We are conscious of the economic welfare of local communities and take as much opportunity as possible to buy local crafts and produce (on at least 6 days of the tour). One of our clients’ favourite locations to do this is the famous floating market on Inle Lake where locals gather with their colourful boats to sell fresh produce and traditional wares. There is a five day cycle for the floating market that literally circles the lake; here people come to sell their traditional wares early in the morning and return to their village for the afternoon. Depending on its current location we will be able to visit it, but if not, there are plenty other places to support cottage industries along the way e.g. seeing how tofu is made and sold with yellow split peas when we pass through Kaung Daing.
We are keen to adhere to the National League for Democracy’s call in 2011 for responsible tourism in Myanmar. On this trip we ensure all hotels used are non-regime and we spend each evening in a small restaurant. The advantage of paying locally for a meal is that you ensure the money goes directly to those who are working hard to make our visits welcome.
A Fair Deal:
We work closely with our local operator and ensure that all of our guides are local and that in exchange for their expertise that they are paid and treated fairly. Our leaders and guides have been trained in responsible travel and actively encourage our suppliers, drivers, and other members of our team to respect the environment, protect the culture and support the local economy. By using local leaders, we also hope they educate their own communities to help them maximise from our visit.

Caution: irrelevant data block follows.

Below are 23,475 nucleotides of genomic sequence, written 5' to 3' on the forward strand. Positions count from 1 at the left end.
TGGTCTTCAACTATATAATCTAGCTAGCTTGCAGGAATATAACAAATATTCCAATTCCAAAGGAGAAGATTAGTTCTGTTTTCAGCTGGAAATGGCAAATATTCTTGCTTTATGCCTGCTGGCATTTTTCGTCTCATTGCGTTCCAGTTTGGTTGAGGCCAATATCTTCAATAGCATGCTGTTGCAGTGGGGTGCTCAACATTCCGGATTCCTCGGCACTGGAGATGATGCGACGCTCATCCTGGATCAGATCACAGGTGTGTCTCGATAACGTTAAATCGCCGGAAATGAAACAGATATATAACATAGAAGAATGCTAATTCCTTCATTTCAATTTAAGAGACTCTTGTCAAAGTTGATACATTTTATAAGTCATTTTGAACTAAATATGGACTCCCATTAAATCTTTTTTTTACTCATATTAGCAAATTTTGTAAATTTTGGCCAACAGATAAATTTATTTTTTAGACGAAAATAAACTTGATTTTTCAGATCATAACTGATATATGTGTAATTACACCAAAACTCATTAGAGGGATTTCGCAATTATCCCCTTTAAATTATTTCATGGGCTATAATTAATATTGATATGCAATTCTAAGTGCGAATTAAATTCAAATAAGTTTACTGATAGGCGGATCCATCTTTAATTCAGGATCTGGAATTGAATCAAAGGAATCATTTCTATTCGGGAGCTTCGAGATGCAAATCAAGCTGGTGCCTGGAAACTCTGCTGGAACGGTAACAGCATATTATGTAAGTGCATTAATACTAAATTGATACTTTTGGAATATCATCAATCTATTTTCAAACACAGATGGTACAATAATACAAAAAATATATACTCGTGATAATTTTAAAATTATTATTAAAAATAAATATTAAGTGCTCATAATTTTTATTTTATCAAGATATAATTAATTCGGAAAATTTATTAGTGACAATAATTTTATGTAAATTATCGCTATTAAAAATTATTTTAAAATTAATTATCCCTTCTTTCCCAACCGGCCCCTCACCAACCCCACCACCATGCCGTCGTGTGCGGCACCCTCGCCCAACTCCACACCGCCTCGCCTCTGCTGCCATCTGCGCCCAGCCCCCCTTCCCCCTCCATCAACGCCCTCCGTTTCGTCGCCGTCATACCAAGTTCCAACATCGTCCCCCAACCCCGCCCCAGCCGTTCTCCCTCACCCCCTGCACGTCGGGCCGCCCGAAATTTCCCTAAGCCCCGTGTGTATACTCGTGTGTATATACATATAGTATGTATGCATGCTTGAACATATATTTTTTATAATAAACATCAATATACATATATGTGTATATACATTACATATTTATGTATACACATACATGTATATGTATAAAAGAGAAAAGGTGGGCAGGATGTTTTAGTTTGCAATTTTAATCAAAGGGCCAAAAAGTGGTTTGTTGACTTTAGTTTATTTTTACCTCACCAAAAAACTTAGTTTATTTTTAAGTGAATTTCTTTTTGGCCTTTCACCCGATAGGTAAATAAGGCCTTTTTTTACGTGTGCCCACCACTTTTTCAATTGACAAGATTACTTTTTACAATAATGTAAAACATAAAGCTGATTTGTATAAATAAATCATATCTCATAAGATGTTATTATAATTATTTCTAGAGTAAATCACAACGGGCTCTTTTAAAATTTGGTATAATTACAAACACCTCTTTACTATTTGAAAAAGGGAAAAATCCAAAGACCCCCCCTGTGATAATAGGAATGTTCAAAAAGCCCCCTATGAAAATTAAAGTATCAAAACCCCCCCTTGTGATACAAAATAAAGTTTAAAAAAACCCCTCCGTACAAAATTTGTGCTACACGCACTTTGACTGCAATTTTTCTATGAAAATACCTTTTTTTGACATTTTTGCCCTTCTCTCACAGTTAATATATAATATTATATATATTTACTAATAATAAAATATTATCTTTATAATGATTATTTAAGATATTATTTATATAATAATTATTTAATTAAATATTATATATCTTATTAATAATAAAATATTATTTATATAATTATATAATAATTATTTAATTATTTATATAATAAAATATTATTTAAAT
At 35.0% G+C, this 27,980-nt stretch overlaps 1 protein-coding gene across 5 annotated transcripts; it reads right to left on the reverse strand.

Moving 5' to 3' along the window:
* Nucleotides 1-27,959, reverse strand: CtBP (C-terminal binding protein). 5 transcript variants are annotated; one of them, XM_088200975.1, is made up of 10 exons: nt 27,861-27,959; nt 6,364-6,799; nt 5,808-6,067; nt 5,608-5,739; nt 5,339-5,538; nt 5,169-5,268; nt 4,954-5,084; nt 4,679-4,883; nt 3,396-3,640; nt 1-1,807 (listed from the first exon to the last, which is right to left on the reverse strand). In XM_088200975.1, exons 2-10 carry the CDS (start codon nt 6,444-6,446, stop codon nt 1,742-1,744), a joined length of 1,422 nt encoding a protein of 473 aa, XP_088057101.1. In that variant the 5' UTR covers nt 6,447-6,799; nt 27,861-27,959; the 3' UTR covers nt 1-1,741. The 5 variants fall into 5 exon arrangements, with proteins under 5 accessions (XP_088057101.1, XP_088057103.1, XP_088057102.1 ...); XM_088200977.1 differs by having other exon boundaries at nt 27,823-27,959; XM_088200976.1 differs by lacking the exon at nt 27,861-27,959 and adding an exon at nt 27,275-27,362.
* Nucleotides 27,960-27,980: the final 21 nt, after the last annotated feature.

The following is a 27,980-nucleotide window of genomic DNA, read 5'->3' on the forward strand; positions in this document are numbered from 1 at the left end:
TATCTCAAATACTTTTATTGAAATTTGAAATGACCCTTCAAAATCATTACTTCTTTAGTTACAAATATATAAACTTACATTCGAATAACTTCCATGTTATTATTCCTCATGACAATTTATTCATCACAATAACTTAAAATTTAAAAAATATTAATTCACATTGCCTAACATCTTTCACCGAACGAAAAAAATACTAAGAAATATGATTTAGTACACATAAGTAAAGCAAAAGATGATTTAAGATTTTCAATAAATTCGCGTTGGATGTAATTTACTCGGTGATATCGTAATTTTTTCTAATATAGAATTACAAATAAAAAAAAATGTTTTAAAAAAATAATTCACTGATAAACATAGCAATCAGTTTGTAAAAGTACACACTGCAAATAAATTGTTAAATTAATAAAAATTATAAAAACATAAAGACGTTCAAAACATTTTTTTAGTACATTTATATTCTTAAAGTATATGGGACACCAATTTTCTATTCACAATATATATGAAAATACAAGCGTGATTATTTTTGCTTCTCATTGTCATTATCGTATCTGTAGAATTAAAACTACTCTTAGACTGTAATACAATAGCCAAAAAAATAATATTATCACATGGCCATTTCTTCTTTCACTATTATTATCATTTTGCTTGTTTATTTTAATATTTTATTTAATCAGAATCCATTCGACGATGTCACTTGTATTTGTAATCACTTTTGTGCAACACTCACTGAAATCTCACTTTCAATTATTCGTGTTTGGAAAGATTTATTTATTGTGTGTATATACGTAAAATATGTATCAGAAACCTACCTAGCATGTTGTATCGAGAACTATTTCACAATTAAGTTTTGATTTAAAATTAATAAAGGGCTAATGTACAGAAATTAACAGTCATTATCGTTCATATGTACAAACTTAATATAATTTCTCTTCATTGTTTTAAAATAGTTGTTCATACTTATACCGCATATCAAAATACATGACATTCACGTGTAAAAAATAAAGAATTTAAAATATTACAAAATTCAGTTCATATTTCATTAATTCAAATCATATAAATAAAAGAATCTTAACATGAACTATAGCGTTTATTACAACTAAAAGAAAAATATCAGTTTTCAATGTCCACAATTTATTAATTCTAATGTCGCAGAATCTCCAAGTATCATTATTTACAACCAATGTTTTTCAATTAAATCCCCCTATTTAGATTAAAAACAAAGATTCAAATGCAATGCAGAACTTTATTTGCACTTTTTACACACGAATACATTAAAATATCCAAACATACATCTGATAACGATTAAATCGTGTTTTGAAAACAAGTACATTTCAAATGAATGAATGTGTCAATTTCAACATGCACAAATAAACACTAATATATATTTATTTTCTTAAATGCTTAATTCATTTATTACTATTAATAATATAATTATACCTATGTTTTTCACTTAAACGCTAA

In Kalaw we are accompanied by local guides from the Rural Development Society (R.D.S) as we explore the area on foot. The tracks we use are centuries old trading routes used by the Pa-O, Palaung and Danu ethnic minorities for moving their cattle and harvesting their crops, and afford spectacular views of the surrounding countryside. The R.D.S. was founded by several chiefs from ethnic tribes in the surroundings of Kalaw and helps fund wells, filtering systems and schools in many remote villages. As our walk is run in conjunction with the R.D.S we help to support those villages that are not reached by other companies and will have a warm welcome from the local villagers.
It all starts at home so we have first worked at reducing our carbon footprint in our UK Offices. Through energy conservation measures and recycling policies, we are proud to be actively reducing the waste produced and our impact on the environment. We support various projects all over the world to try and give something back to the places we visit.
This small group tour has a maximum of 16 participants, meaning that we have a low impact on the environments and communities we visit and are able to ensure that we do not disrupt or lead to the displacement of local people. The small number also allows us to stay in unique, family-run hotels that cannot benefit from coach tours and other mass tourism due to their limited sizes.